Last week, I spoke about our need to improve our everyday, relaxed, natural conversation, especially with other believers. And this was in the service of grounding our subjective experience of fellowship in the objective reality of fellowship (the Gospel). I concluded that one of the best ways to attain that goal is by speaking to one another about the things of Christ.
A second way that we can work towards having true fellowship with one another that is honoring before God is the subject of today’s post. I really believe this to be an important, essential, and even foundational element to our relationships with each other as we live the Christian life together. If Christians don’t have this element, we do little more than play church and fool ourselves into thinking we have true fellowship when we have little more than a social club.
Here’s a little fill-in-the-blank test to get us started:
“And concerning you, my brethren, I myself also am convinced that you yourselves are full of goodness, filled with all knowledge and able also to ________ one another.”
What do you think goes in the blank? What do you think many professing Christians think goes in the blank? Would you guess things like: “love,” “encourage,” “affirm,” “serve,” “teach,” and “agree with”?
The text is Romans 15:14, and the word that fills in the blank correctly is admonish.
This is that second component that is absolutely foundational to living the Christian life together. We could call the first component that we talked about last Friday conversation. And we can call this second component confrontation. (We could also call it admonition, rebuke, or reproof, but they don’t start with con- like conversation and confrontation. )
Paul praises the Roman church for being competent to admonish one another. And Paul himself exemplified this in his own ministry. Indeed, even in this text we see his positive evaluation of the believer who, in goodness and according to knowledge, confronts his brother regarding sin.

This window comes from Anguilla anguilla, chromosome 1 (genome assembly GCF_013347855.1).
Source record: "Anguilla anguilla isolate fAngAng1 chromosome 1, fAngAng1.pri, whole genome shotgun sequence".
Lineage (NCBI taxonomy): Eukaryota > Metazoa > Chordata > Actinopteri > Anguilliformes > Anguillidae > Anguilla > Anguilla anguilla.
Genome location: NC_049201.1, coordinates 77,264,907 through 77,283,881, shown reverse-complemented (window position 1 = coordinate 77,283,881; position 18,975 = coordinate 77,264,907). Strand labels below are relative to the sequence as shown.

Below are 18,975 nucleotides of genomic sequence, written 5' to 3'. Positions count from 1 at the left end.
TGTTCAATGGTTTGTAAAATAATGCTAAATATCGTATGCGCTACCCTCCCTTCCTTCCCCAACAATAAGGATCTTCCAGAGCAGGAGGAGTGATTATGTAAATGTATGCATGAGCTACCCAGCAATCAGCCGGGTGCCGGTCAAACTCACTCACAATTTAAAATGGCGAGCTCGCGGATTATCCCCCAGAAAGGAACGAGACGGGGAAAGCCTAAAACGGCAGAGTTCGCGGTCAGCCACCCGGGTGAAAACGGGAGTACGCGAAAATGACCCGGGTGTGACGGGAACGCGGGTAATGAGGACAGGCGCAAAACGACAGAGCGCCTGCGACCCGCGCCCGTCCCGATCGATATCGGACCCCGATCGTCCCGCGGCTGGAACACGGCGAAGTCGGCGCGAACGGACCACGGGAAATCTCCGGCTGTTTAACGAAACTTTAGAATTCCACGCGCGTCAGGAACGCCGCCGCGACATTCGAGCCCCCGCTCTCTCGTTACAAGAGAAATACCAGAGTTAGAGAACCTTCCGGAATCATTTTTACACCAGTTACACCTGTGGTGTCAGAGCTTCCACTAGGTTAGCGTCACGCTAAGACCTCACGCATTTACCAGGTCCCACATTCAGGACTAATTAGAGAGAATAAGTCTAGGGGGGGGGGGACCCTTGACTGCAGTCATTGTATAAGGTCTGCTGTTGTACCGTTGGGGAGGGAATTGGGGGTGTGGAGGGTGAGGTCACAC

But I have written very boldly to you on some points so as to remind you again, because of the grace that was given me from God, to be a minister of Christ Jesus to the Gentiles, ministering as a priest the gospel of God, so that my offering of the Gentiles may become acceptable, sanctified by the Holy Spirit.
Taking that piece by piece, we see that Paul regards confrontation, admonition, or rebuke (“I have written very boldly”) as a mark of grace (“because of the grace that was given me from God”). The grace he speaks of includes his Apostleship (“to be a minister of Christ Jesus to the Gentiles”), and so considers this to be a mark of maturity. By using the language of the Old Testament priesthood (“ministering as a priest the gospel of God”), he also shows that he considers it to be a mark of worshipful service. And he sees this ministry of confrontation, admonition, and rebuke as serving the purpose of advancing believers in holiness (“so that my offering of the Gentiles may become acceptable, sanctified by the Holy Spirit”).
And we know that Paul didn’t just talk about it. He lived it out in His own ministry. In Acts chapter 20, Paul is giving his farewell address to the Ephesian elders, among whom he labored for three years, and whom he loved very dearly. In it, he says: